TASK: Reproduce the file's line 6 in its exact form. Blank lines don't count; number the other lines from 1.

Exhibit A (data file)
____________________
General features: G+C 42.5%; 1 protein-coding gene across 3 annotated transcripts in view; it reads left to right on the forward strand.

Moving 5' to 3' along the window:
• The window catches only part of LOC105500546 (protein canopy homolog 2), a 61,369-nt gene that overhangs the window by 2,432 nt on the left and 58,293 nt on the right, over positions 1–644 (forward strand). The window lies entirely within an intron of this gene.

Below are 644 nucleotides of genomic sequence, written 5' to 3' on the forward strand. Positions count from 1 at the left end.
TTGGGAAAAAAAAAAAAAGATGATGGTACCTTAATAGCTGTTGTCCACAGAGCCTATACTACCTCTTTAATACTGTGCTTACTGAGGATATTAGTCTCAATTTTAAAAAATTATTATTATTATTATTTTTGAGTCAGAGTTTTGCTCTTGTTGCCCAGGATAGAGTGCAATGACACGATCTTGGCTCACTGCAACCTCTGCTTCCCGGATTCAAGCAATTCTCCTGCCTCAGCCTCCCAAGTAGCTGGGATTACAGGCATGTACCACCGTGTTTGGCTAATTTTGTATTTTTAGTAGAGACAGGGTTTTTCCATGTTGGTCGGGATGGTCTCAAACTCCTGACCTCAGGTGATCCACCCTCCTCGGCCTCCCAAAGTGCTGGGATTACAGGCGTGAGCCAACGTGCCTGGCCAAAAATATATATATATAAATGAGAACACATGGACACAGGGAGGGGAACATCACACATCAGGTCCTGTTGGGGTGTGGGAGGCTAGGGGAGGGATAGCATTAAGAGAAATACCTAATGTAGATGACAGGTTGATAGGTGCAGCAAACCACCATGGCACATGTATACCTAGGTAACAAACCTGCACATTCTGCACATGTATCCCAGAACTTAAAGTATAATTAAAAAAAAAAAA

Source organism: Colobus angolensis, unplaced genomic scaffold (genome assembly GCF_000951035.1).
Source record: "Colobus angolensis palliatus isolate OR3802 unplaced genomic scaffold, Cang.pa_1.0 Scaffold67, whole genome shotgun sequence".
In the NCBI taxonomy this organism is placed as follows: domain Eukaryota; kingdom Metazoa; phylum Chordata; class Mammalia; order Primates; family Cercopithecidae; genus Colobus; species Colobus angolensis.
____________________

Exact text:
Source organism: Colobus angolensis, unplaced genomic scaffold (genome assembly GCF_000951035.1).